There's a cult-like crew in Silicon Valley that thinks the days of going to "college" in a "place" are numbered—that if our country's higher education system is broken (probably), the fix lies in browsing websites (hmm). A test run in California says otherwise.
San Jose State University had a good idea: let's figure out a way to make remedial math classes more accessible to people who need them. Unfortunately, it turned to Udacity, a startup with about the same academic acumen as Airbnb. In her recent vivisection of online education, The Awl's Maria Bustillos quotes a CUNY professor who gave one of Udacity's math classes a try:
It is poorly structured; it evidences an almost complete lack of planning for the lectures...In surveying the course, some nights I personally got seriously depressed at the notion that this might be standard fare for the college lectures encountered by most students during their academic careers.
Now imagine that same depression pushed against a kid without a CUNY prof's PhD. Unsurprisingly, the San Jose Mercury News reports, "results from [San Jose State's] pilot project...showed that less than half of the group — which included high school students and college students who had failed math before — had passed the classes." That's not good at all. Most kids failed at internet school.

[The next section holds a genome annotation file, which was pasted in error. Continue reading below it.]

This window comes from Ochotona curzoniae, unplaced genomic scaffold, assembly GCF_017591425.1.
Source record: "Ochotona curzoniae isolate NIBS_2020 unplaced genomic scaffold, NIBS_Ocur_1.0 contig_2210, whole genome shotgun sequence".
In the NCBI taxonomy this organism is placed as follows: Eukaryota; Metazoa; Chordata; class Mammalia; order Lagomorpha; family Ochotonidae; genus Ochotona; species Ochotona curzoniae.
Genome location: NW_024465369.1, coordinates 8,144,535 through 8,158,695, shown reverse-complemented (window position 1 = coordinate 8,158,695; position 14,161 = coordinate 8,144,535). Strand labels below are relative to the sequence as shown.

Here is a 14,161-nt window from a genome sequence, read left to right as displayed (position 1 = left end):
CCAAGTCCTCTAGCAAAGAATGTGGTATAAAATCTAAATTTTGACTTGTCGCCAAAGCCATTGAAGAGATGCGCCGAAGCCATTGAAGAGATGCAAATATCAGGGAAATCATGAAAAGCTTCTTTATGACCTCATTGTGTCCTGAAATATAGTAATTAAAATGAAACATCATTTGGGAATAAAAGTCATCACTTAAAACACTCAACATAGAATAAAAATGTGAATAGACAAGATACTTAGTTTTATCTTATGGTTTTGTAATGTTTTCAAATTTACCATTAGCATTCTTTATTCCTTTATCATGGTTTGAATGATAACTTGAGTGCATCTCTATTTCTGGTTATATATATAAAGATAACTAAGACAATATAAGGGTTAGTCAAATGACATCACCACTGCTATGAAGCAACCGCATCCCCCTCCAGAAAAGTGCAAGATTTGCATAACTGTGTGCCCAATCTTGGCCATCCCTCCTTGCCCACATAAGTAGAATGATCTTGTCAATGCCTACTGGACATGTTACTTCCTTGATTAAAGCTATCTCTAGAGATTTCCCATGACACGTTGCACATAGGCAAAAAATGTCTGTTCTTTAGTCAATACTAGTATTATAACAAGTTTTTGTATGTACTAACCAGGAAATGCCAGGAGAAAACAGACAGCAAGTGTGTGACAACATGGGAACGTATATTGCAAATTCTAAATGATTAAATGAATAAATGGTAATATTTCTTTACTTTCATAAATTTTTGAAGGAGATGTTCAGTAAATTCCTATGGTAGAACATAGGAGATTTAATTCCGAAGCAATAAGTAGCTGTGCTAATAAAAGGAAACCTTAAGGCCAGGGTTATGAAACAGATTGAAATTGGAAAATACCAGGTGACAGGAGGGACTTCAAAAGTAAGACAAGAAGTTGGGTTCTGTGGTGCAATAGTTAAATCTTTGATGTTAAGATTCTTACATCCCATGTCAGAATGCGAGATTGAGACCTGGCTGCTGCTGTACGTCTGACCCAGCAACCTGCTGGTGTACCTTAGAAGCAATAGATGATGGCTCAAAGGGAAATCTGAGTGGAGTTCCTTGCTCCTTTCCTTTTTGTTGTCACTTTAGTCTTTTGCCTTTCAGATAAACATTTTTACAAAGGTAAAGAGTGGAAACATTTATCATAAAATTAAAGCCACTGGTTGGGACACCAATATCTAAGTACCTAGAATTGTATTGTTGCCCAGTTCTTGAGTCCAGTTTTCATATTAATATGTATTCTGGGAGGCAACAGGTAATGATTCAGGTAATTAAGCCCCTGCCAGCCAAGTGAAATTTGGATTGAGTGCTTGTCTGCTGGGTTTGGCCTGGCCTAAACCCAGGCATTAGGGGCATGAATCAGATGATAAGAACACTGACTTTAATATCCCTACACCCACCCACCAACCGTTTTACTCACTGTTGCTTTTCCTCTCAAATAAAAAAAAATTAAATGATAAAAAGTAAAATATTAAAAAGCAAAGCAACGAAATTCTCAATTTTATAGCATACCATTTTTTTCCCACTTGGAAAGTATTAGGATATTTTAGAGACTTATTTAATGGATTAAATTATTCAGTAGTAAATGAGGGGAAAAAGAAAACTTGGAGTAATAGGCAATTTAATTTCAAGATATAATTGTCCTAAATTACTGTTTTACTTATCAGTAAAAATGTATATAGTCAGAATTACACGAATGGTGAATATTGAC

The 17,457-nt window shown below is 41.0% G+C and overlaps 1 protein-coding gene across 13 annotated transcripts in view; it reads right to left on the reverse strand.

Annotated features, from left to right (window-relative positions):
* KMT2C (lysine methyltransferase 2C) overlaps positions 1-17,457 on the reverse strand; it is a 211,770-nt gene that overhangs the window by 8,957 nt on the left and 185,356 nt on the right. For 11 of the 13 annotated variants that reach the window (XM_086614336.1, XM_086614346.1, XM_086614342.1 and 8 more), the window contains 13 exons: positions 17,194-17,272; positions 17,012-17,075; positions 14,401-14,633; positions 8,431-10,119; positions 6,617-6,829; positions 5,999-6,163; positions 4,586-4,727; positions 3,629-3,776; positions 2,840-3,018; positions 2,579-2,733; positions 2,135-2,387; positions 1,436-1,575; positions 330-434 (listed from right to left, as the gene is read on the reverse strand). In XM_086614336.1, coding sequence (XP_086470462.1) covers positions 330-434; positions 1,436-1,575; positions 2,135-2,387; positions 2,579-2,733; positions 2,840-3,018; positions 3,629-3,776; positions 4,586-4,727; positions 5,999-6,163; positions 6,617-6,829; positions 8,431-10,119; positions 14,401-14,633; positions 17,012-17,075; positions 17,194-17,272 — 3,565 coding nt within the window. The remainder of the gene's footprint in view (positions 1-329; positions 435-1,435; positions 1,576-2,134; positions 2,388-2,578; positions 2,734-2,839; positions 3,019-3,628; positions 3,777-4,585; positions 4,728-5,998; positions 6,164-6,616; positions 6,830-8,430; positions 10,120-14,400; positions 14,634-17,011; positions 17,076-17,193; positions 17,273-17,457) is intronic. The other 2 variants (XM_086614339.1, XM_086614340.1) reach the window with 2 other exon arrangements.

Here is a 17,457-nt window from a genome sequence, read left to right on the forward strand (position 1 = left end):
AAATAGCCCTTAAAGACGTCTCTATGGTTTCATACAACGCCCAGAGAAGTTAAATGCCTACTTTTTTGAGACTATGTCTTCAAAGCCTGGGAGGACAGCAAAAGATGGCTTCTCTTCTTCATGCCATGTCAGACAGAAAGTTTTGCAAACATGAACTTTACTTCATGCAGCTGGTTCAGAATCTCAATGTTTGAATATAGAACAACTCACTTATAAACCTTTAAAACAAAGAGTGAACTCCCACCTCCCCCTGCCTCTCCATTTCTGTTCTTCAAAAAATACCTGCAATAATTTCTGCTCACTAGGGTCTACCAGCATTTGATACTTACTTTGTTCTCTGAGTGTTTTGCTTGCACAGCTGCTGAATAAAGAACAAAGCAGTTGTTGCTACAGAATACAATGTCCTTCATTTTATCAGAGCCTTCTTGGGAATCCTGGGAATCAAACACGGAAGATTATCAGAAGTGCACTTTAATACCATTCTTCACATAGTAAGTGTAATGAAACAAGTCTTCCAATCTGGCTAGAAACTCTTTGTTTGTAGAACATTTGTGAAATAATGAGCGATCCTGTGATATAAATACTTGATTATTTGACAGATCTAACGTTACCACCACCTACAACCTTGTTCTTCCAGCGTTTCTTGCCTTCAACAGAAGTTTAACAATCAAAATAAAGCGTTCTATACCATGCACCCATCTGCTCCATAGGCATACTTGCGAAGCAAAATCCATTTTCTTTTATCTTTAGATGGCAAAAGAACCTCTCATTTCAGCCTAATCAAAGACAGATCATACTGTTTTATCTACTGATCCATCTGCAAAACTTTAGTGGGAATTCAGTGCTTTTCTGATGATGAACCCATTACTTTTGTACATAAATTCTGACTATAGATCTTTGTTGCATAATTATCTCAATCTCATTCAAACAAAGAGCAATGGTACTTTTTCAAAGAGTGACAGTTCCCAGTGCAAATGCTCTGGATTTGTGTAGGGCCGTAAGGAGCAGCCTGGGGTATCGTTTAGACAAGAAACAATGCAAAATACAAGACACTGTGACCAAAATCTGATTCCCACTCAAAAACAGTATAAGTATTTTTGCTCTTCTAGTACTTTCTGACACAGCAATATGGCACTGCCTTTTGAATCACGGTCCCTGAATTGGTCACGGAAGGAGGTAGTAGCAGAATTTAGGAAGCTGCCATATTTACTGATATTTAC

This shouldn't surprise anyone. Udacity (and other borderline-scammy schools like it) fancy themselves the Napsters of learning. That sounds exciting, until you remember that a lot of the stuff you found on Napster was either an incomplete song with shitty sound quality or a virus.
Online classes, whether venture-backed or branded with an esteemed university's seal, tap into the same startup delusion: more for less, whenever you want it. Instant edification. Disruption, egads. The delivery of a degree for its own sake, regardless of quality. This works for Seamless, when all you're looking for is a burrito, but as a replacement for sitting in a chair and just paying attention? We're very much still in the Napster days, and that shouldn't be flattering.